Mike Edison – Sympathy For The Drummer

The ‘Why [insert musician’s name here] Matters’ book concept is gathering a head of steam, and this time it’s the turn of the Stones’ venerable drummer, Charlie Watts. His mate Keith has repeatedly declared, “No Charlie, No Stones” and author Mike Edison, also a drummer, has taken it upon himself to back up that claim. For five decades, Charlie has had the best seat in … Continue reading Mike Edison – Sympathy For The Drummer

Nick Mason, Peter Hook et al – Classic Albums By Women

This well-designed tome was initially inspired by #AlbumsByWomen, a social media campaign initiated by Classic Album Sundays in support of International Women’s Day in 2018. At the outset, collaborators were encouraged to submit a photo and a mini-critique of, yep, you guessed it, their favourite classic album involving a woman. The response was positive, and so the social media campaign eventually morphed into this compelling … Continue reading Nick Mason, Peter Hook et al – Classic Albums By Women

Graham Duff – Foreground Music

Prolific UK comedy screenwriter and script doctor Graham Duff (he wrote Johnny Vegas vehicle Ideal) has been going to gigs for over 40 years, and each chapter heading of his excellent memoir is dedicated to a gig that left an enduring impression on him. From a ‘shit’ Cliff Richard concert at King George’s Hall in Blackburn, aged 10, to a momentous one watching personal favourites … Continue reading Graham Duff – Foreground Music

Holly George-Warren – Janis: Her Life And Music

Janis Lyn Joplin’s journey from a middle-class girl in the conservative city of Port Arthur, Texas to the very embodiment of the 60s counterculture is wonderfully well chronicled by seasoned biographer Holly George-Warren. As a youngster, Joplin was bullied for being different to the other girls, but as she got older those differences were celebrated, especially in San Francisco, where she was adopted as the … Continue reading Holly George-Warren – Janis: Her Life And Music

Booker T Jones – Time Is Tight, My Life Note By Note

Cricket lovers of a certain vintage will instantly recall Booker T.’s music from the track Soul Limbo, the BBC’s go-to theme tune for their coverage of the sport for many a year. While the great man barely mentions the sound of leather on willow in his much-awaited autobiography, the longevity of his career in music means he has an anecdote or two to go in … Continue reading Booker T Jones – Time Is Tight, My Life Note By Note

John O’Connell – Bowie’s Bookshelf

To coincide with his remarkable retrospective at the V&A in 2013, voracious reader David Bowie released a fascinating list of 100 books that he regarded as the “most important and influential” to him as an artist (as opposed to a catalogue of his personal favourites). Subtitled The Hundred Literary Heroes Who Changed His Life, experienced writer John O’Connell has cleverly run with this list and … Continue reading John O’Connell – Bowie’s Bookshelf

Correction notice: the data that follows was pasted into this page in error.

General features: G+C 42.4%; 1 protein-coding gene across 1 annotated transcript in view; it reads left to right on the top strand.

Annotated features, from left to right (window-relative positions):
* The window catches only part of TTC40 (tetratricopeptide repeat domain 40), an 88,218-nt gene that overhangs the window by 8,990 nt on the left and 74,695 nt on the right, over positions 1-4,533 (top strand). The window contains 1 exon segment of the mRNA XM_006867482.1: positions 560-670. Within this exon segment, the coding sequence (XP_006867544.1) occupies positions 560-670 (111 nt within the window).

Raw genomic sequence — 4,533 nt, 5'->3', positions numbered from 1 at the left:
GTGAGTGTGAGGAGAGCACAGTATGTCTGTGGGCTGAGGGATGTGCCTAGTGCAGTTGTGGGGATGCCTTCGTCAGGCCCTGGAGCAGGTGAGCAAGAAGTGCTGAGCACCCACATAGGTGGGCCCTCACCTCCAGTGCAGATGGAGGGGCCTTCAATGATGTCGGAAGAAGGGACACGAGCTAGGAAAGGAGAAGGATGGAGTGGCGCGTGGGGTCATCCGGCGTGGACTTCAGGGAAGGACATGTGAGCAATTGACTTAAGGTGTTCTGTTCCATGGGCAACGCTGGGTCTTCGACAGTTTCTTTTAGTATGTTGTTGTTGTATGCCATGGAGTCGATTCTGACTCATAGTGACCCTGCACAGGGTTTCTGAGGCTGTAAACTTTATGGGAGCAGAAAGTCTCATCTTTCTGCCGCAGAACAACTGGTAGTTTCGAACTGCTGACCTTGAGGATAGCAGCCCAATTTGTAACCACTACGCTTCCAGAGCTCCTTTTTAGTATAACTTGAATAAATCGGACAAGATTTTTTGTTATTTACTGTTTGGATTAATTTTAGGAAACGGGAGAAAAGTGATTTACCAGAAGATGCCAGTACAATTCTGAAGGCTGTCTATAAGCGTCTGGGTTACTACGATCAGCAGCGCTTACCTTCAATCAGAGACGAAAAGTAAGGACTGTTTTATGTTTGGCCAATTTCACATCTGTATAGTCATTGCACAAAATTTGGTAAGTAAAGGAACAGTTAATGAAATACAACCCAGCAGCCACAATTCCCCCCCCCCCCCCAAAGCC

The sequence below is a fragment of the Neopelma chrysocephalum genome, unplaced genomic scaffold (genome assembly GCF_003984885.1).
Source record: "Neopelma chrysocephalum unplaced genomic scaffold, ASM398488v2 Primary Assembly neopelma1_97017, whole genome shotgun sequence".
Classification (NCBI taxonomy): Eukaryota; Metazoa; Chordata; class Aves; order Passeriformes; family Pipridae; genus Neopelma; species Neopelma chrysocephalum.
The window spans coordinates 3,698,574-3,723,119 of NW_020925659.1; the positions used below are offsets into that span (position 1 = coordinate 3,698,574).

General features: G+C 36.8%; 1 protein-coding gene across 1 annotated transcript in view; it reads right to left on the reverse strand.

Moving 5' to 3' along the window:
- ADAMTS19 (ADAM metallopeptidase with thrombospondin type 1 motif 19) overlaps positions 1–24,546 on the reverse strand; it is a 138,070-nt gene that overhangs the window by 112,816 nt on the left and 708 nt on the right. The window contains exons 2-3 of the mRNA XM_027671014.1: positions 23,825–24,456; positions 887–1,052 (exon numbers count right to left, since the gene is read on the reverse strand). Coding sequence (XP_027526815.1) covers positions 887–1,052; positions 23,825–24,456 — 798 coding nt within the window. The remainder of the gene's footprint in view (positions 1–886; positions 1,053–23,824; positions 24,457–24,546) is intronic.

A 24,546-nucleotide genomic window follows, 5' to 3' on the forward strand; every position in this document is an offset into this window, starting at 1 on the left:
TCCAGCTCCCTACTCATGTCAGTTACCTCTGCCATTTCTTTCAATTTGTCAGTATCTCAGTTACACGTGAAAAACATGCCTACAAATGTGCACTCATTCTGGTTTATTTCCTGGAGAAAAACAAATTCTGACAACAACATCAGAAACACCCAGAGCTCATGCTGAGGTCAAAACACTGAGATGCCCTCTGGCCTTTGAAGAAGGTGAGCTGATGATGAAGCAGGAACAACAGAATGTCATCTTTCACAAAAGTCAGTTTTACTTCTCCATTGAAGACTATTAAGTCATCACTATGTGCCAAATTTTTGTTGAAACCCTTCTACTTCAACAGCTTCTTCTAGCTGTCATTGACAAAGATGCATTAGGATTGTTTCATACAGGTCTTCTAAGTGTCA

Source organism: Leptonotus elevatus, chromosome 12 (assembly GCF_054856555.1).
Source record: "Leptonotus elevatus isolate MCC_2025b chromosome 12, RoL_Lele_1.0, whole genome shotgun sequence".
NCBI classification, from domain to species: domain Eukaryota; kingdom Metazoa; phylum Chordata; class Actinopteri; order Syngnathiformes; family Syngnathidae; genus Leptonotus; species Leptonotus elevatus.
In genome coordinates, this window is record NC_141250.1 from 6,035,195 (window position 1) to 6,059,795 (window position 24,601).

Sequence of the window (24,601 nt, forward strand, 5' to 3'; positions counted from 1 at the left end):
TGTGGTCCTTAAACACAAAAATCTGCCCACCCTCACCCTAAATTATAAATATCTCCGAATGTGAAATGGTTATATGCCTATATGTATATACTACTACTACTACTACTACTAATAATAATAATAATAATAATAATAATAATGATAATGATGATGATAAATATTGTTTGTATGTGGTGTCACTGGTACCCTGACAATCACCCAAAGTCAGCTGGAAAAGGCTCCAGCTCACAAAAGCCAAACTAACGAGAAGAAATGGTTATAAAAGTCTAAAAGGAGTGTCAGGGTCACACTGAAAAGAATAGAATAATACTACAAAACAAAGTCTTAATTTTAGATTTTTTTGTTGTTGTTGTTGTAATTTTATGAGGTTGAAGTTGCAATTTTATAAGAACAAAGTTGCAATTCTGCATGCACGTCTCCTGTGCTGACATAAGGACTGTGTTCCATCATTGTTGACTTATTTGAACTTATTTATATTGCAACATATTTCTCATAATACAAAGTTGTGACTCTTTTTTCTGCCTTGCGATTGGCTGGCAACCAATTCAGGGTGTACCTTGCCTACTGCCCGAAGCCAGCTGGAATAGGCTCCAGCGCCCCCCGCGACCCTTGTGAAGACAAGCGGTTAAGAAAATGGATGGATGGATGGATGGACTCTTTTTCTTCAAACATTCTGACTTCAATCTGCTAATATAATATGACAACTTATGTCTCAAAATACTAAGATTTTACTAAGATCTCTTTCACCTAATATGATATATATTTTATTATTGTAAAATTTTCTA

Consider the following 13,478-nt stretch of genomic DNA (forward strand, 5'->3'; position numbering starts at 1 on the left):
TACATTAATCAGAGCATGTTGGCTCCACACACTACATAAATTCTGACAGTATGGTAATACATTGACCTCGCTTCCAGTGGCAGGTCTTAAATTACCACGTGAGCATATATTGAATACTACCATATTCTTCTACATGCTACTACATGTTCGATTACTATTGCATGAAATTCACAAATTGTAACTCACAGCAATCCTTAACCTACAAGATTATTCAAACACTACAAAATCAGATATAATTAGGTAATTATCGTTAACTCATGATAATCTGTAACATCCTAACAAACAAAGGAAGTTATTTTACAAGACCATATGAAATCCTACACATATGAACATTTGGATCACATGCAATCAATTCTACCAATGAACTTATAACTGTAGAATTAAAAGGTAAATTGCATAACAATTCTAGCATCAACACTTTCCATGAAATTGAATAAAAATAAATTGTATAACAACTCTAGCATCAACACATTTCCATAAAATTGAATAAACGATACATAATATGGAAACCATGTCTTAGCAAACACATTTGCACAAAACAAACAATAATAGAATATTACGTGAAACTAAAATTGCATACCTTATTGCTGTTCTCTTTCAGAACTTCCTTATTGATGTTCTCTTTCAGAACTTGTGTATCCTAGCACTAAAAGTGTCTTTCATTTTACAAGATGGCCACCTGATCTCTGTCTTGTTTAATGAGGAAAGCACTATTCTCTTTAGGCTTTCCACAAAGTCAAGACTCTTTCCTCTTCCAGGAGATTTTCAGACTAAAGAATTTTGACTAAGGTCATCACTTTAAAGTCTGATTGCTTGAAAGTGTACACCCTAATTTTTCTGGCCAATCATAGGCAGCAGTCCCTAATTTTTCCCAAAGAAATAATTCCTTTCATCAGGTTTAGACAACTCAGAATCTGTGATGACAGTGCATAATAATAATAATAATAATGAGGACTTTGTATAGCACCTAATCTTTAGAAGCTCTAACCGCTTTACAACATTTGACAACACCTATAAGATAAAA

Lou Reed – I’ll Be Your Mirror

In the pantheon of rock’s greatest lyricists Lou Reed is right up there (though lagging behind Dylan, like everybody else). As a clearly impressed D. Bowie, latterly of Beckenham, once stated: “He gave us the environment in which to put our more theatrical vision. He supplied us with the stretch and the landscape, and we peopled it.” Reed’s literate approach to lyric writing was shaped … Continue reading Lou Reed – I’ll Be Your Mirror

Brett Anderson – Afternoons With The Blinds Drawn

Suede’s Brett Anderson follows up on his excellent early-days memoir Coal Black Mornings with another revelatory dip into his life as a blouse-wearing rock star. This is the book he said he wouldn’t write, as he details the sudden rise and gradual decline of both his band and emotional well-being. A skilled and lyrical writer, Anderson not only recounts the band’s narrative from playing empty … Continue reading Brett Anderson – Afternoons With The Blinds Drawn

Campbell Devine – Rock’n’Roll Sweepstakes

Way back in 1974, the perma-permed Ian Hunter wrote Diary Of A Rock’N’Roll Star, a frank, intriguing diary of Mott The Hoople’s 1972 US tour. It’s a cool classic of the genre and now reads as an incredible period piece. Fast forward, and glam survivor Hunter is now the subject of a chunky authorised biography, of which Rock’N’Roll Sweepstakes is only the first volume. Hunter … Continue reading Campbell Devine – Rock’n’Roll Sweepstakes

Tim Mohr – Burning Down The Haus

Berlin is best known now for techno, but in the 1980s it was punk’s primitive force that prevailed, beamed over the Wall to East Berlin by Western radio. How much this actually contributed to November 1989’s ‘Mauerfall’ is debatable, but Tim Mohr, who spent the early 1990s in the once divided city, DJing in squatted buildings, makes a convincing case for the movement’s influence. Based … Continue reading Tim Mohr – Burning Down The Haus